## Abstract

Recursive partitioning algorithms separate a feature space into a set of disjoint rectangles.

Then, usually, a constant in every partition is fitted. While this is a simple and

intuitive approach, it may still lack interpretability as to how a specific relationship between dependent and

independent variables may look. Or it may be that a certain model is assumed or of

interest and there is a number of candidate variables that may non-linearily give rise to

different model parameter values.

We present an approach that combines generalized linear models with recursive partitioning

that offers enhanced interpretability of classical trees as well as providing an

explorative way to assess a candidate variable's influence on a parametric model.

This method conducts recursive partitioning of a the generalized linear model by

(1) fitting the model to the data set, (2) testing for parameter instability over a set of

partitioning variables, (3) splitting the data set with respect to the variable associated with

the highest instability. The outcome is a tree where each terminal node is associated with a generalized linear model.

We will show the methods versatility and suitability to gain additional insight

into the relationship of dependent and independent variables by two examples, modelling

voting behaviour and a failure model for debt amortization.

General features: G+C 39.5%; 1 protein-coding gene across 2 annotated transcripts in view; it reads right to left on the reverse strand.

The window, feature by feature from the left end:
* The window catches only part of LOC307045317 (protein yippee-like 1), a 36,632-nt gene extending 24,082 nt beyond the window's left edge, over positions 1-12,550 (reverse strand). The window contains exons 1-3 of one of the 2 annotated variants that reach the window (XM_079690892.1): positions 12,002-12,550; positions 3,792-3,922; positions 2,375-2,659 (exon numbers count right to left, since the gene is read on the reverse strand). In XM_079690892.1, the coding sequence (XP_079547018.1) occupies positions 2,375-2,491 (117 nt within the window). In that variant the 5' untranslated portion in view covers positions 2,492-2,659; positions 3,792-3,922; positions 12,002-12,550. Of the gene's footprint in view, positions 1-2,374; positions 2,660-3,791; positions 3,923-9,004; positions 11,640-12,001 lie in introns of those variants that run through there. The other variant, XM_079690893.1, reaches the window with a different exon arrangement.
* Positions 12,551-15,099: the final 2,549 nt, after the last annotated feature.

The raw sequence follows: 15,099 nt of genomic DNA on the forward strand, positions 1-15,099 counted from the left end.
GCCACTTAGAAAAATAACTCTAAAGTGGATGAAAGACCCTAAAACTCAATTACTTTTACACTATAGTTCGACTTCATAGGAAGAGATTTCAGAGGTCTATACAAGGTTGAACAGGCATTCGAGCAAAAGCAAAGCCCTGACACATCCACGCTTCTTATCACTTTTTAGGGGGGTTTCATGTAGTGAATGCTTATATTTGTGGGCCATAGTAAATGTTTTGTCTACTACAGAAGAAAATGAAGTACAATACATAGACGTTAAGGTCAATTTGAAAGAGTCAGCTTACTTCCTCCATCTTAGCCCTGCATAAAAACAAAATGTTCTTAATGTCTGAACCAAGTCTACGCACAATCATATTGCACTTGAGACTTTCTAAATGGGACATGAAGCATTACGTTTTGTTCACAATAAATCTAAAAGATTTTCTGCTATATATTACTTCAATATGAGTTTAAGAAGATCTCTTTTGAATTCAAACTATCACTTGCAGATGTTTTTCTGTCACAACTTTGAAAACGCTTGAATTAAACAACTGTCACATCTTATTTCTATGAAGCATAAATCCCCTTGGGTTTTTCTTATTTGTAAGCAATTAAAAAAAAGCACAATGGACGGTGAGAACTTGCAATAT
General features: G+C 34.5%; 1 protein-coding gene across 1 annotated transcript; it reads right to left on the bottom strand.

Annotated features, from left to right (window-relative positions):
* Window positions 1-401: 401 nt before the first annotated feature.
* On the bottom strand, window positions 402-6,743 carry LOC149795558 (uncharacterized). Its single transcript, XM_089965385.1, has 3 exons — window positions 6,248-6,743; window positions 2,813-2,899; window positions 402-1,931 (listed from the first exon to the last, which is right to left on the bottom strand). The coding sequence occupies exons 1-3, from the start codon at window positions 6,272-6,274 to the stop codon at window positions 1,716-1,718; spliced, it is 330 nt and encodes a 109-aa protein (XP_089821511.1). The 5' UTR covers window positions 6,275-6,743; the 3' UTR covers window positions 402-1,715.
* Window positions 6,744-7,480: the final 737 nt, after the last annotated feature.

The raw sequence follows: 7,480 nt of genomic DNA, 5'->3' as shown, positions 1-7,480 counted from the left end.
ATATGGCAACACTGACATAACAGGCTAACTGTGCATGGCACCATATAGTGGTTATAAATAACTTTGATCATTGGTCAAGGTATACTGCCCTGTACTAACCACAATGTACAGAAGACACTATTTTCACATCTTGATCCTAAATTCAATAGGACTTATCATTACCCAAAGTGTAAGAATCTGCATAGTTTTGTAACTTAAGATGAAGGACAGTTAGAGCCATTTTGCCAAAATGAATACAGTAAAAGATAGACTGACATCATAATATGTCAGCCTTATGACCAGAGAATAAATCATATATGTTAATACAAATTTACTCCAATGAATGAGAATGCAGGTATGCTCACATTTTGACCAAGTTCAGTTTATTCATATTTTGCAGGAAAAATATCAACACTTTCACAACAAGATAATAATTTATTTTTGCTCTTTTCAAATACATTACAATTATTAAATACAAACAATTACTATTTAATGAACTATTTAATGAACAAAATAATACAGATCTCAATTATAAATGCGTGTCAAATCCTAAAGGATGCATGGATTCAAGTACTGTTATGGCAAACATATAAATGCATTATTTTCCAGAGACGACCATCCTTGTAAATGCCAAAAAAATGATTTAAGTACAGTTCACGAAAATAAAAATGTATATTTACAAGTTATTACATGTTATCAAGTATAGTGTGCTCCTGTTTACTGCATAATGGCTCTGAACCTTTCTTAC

Then, usually, a constant in every partition is fitted. While this is a simple and

intuitive approach, it may still lack interpretability as to how a specific relationship between dependent and

independent variables may look. Or it may be that a certain model is assumed or of

interest and there is a number of candidate variables that may non-linearily give rise to

different model parameter values.

We present an approach that combines generalized linear models with recursive partitioning

that offers enhanced interpretability of classical trees as well as providing an

explorative way to assess a candidate variable's influence on a parametric model.

This method conducts recursive partitioning of a the generalized linear model by

(1) fitting the model to the data set, (2) testing for parameter instability over a set of

partitioning variables, (3) splitting the data set with respect to the variable associated with

the highest instability. The outcome is a tree where each terminal node is associated with a generalized linear model.

We will show the methods versatility and suitability to gain additional insight

into the relationship of dependent and independent variables by two examples, modelling

voting behaviour and a failure model for debt amortization.

Original language | English |
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Publication status | Published - 1 Nov 2011 |

### Publication series

Series | Research Report Series / Department of Statistics and Mathematics |
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Number | 109 |

## WU Working Paper Series

- Research Report Series / Department of Statistics and Mathematics